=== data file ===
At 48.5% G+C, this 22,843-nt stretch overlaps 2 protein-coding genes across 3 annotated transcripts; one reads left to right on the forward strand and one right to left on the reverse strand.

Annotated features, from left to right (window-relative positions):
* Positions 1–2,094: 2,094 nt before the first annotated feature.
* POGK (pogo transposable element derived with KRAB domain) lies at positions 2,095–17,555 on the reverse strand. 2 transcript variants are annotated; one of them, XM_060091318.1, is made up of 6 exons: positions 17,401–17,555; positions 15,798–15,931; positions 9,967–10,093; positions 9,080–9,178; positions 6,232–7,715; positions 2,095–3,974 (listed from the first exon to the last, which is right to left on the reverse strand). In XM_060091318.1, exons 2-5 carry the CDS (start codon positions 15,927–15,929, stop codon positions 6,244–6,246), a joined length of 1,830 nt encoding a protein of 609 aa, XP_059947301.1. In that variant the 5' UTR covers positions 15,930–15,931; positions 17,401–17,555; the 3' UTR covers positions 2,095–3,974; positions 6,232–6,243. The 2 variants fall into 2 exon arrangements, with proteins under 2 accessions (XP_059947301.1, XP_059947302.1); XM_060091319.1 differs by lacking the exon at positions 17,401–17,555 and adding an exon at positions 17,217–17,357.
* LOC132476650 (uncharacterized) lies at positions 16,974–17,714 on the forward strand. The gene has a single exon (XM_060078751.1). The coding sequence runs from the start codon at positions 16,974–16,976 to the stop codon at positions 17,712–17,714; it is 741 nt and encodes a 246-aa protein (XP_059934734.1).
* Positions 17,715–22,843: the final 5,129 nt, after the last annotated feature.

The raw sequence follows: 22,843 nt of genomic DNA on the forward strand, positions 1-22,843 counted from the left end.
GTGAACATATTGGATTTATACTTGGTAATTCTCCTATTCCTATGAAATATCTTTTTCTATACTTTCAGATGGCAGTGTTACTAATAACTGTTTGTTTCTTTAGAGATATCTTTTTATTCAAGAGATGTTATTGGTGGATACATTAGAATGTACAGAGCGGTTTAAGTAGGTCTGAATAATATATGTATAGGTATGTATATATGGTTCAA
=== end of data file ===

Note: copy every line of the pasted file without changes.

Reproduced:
At 48.5% G+C, this 22,843-nt stretch overlaps 2 protein-coding genes across 3 annotated transcripts; one reads left to right on the forward strand and one right to left on the reverse strand.

Annotated features, from left to right (window-relative positions):
* Positions 1–2,094: 2,094 nt before the first annotated feature.
* POGK (pogo transposable element derived with KRAB domain) lies at positions 2,095–17,555 on the reverse strand. 2 transcript variants are annotated; one of them, XM_060091318.1, is made up of 6 exons: positions 17,401–17,555; positions 15,798–15,931; positions 9,967–10,093; positions 9,080–9,178; positions 6,232–7,715; positions 2,095–3,974 (listed from the first exon to the last, which is right to left on the reverse strand). In XM_060091318.1, exons 2-5 carry the CDS (start codon positions 15,927–15,929, stop codon positions 6,244–6,246), a joined length of 1,830 nt encoding a protein of 609 aa, XP_059947301.1. In that variant the 5' UTR covers positions 15,930–15,931; positions 17,401–17,555; the 3' UTR covers positions 2,095–3,974; positions 6,232–6,243. The 2 variants fall into 2 exon arrangements, with proteins under 2 accessions (XP_059947301.1, XP_059947302.1); XM_060091319.1 differs by lacking the exon at positions 17,401–17,555 and adding an exon at positions 17,217–17,357.
* LOC132476650 (uncharacterized) lies at positions 16,974–17,714 on the forward strand. The gene has a single exon (XM_060078751.1). The coding sequence runs from the start codon at positions 16,974–16,976 to the stop codon at positions 17,712–17,714; it is 741 nt and encodes a 246-aa protein (XP_059934734.1).
* Positions 17,715–22,843: the final 5,129 nt, after the last annotated feature.

The raw sequence follows: 22,843 nt of genomic DNA on the forward strand, positions 1-22,843 counted from the left end.
GTGAACATATTGGATTTATACTTGGTAATTCTCCTATTCCTATGAAATATCTTTTTCTATACTTTCAGATGGCAGTGTTACTAATAACTGTTTGTTTCTTTAGAGATATCTTTTTATTCAAGAGATGTTATTGGTGGATACATTAGAATGTACAGAGCGGTTTAAGTAGGTCTGAATAATATATGTATAGGTATGTATATATGGTTCAA